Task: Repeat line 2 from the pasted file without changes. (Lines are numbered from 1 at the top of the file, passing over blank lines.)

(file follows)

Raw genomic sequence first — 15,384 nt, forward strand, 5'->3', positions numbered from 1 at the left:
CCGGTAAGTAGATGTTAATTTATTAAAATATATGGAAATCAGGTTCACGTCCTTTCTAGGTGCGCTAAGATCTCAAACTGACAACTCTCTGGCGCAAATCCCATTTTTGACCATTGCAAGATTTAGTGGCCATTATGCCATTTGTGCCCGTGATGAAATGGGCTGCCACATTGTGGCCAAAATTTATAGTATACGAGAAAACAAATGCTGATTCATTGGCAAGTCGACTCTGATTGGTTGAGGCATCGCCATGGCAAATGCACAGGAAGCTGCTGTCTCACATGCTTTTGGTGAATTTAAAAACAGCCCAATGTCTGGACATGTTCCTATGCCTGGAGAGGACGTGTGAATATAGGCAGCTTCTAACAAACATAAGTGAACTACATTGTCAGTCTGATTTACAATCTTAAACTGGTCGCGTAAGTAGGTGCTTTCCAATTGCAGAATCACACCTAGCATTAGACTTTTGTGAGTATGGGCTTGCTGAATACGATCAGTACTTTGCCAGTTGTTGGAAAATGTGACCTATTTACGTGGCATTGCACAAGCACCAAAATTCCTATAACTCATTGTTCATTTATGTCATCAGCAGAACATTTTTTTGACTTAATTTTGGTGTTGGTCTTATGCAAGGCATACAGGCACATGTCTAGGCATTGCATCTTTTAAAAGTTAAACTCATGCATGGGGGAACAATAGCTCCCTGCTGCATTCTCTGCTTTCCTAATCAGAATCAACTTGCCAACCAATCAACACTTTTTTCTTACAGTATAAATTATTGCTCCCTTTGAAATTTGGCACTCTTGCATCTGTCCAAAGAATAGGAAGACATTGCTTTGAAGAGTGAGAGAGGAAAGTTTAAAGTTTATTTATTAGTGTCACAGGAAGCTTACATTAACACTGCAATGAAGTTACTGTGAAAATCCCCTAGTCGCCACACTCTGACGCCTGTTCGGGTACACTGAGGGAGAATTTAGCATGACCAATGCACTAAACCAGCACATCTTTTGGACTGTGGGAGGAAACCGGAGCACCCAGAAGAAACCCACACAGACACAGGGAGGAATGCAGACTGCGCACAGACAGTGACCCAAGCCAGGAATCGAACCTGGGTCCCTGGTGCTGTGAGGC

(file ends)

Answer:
CCGGTAAGTAGATGTTAATTTATTAAAATATATGGAAATCAGGTTCACGTCCTTTCTAGGTGCGCTAAGATCTCAAACTGACAACTCTCTGGCGCAAATCCCATTTTTGACCATTGCAAGATTTAGTGGCCATTATGCCATTTGTGCCCGTGATGAAATGGGCTGCCACATTGTGGCCAAAATTTATAGTATACGAGAAAACAAATGCTGATTCATTGGCAAGTCGACTCTGATTGGTTGAGGCATCGCCATGGCAAATGCACAGGAAGCTGCTGTCTCACATGCTTTTGGTGAATTTAAAAACAGCCCAATGTCTGGACATGTTCCTATGCCTGGAGAGGACGTGTGAATATAGGCAGCTTCTAACAAACATAAGTGAACTACATTGTCAGTCTGATTTACAATCTTAAACTGGTCGCGTAAGTAGGTGCTTTCCAATTGCAGAATCACACCTAGCATTAGACTTTTGTGAGTATGGGCTTGCTGAATACGATCAGTACTTTGCCAGTTGTTGGAAAATGTGACCTATTTACGTGGCATTGCACAAGCACCAAAATTCCTATAACTCATTGTTCATTTATGTCATCAGCAGAACATTTTTTTGACTTAATTTTGGTGTTGGTCTTATGCAAGGCATACAGGCACATGTCTAGGCATTGCATCTTTTAAAAGTTAAACTCATGCATGGGGGAACAATAGCTCCCTGCTGCATTCTCTGCTTTCCTAATCAGAATCAACTTGCCAACCAATCAACACTTTTTTCTTACAGTATAAATTATTGCTCCCTTTGAAATTTGGCACTCTTGCATCTGTCCAAAGAATAGGAAGACATTGCTTTGAAGAGTGAGAGAGGAAAGTTTAAAGTTTATTTATTAGTGTCACAGGAAGCTTACATTAACACTGCAATGAAGTTACTGTGAAAATCCCCTAGTCGCCACACTCTGACGCCTGTTCGGGTACACTGAGGGAGAATTTAGCATGACCAATGCACTAAACCAGCACATCTTTTGGACTGTGGGAGGAAACCGGAGCACCCAGAAGAAACCCACACAGACACAGGGAGGAATGCAGACTGCGCACAGACAGTGACCCAAGCCAGGAATCGAACCTGGGTCCCTGGTGCTGTGAGGC